Why I won't be reading Eleanor Catton's The Luminaries.

Like Keri Hume's The Bone People, Eleanor's Catton's The Luminaries  will be a novel that many people  will pretend to have read but haven't. There will be parties  in the middle class  suburbs of  Remuera,  Khandallah and Fendalton where the BIG LIE will be spoken frequently : 'Oh, yes I've read The Luminaries. Loved it, darling.'   The more brazen will declare they have not only read it, they have read it TWICE!

At over 800 pages I can  well imagine  there will be many  who will have a go at reading this book  but will just give up at some point-  but they will not admit it.

Many people who borrow it from the local library will find it difficult to read this door stopper within the four week reading period - but, again, they won't admit it.  It will become the latest  unread  novel that everyone has read.

It will sit on coffee tables and bedside tables and gather dust.

It'll prop up the leg of a wonky table or two.

It will become an essential fashion accessory for literary snobs.

Will there be book reading clubs where The Luminaries will be the book under discussion and no one has read it? This appeals to me and I would like to attend such a book reading club.

 I declare - right here, right now - I have not read The Luminaries, I am not reading The Luminaries and I have no intention of reading The Luminaries.

Me, I like brevity. I just recently re-read The Great Gatsby and which is  generally considered to be one of the finest novels of twentieth century. It weighs in at around 60,000 words and, as an added bonus, it is a scathing indictment of modern capitalism.  My admiration of F. Scott Fitzgerald  has just increased.

Robert Louis Stevenson of Treasure Island fame wrote: 'If there is anywhere a thing said in two sentences that could have been as clearly and engagingly said in one, then it's amateur work."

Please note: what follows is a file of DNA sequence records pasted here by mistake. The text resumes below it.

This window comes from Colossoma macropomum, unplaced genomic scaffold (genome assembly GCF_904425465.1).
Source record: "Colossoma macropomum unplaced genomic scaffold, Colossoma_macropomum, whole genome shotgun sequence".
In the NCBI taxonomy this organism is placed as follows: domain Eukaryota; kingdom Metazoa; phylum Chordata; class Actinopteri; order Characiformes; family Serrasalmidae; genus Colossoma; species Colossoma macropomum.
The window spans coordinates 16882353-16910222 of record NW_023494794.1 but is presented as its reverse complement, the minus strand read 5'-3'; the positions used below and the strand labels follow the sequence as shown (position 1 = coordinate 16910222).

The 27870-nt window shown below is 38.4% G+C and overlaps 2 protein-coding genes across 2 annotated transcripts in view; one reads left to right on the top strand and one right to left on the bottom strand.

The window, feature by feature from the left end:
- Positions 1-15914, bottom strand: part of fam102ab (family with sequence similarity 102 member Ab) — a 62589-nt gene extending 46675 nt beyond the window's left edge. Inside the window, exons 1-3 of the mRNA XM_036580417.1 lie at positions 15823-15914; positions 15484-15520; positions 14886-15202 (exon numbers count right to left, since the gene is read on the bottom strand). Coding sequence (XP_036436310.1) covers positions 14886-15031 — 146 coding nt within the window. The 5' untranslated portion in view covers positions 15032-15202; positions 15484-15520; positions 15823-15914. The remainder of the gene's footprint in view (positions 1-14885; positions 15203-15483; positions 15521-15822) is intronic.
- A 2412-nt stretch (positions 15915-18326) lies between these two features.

Radio Live's Marcus Lush claims he has read The Luminaries. He told his audience this week that they should 'persevere' with the novel.


I might - and have -  persevered with difficult political works but why  should  anyone 'persevere' with a novel that is being marketed as Victorian adventure/mystery yarn? When did literary  entertainment  become an exercise in intestinal fortitude?

 Is there a pay-off with Catton's novel? I don't think so. Reading the plot synopsis and various reviews I think if I did tackle  this monster, I'd be asking at the end of it all - 'And, the point is?'

(440 words)


  1. This is a bit silly, Steven. You don't have to read the book if you don't want to; no harm there. But it's a stretch to make a political virtue out of what you're not reading.

    I don't know what people talk about at dinner parties in Fendalton, Khandallah or Remuera, never having been to any, but I've seen plenty of well-thumbed copies of The Bone People in the houses of trade unionist and socialist friends.

    Reading's too much fun and too precious to hand over to snobbery like this. Besides, it rates so highly as a preferred hobby generally (and so amongst working people) the idea that literary interests are somehow naturally middle-class just doesn't fit reality. Working people read all manner of varied things.

    Why persevere with things that aren't enjoyable at first? Sometimes you learn a new pleasure. I grew up in a household totally uninterested in sport, and so had to teach myself to understand what at first seemed baffling and boring about netball and rugby league. Now I get pleasure from watching both.

    If you like brevity fine. Lots of other people like bulk and detail and expanse - think of the huge popularity of Game of Thrones. But playing in to class stereotypes around reading just seems pointless, and potentially damaging politically.

    (Oh, and I haven't read the Luminaries either. But I'm planning on reading it over Christmas. I'll come back and boast if I end up reading it twice).


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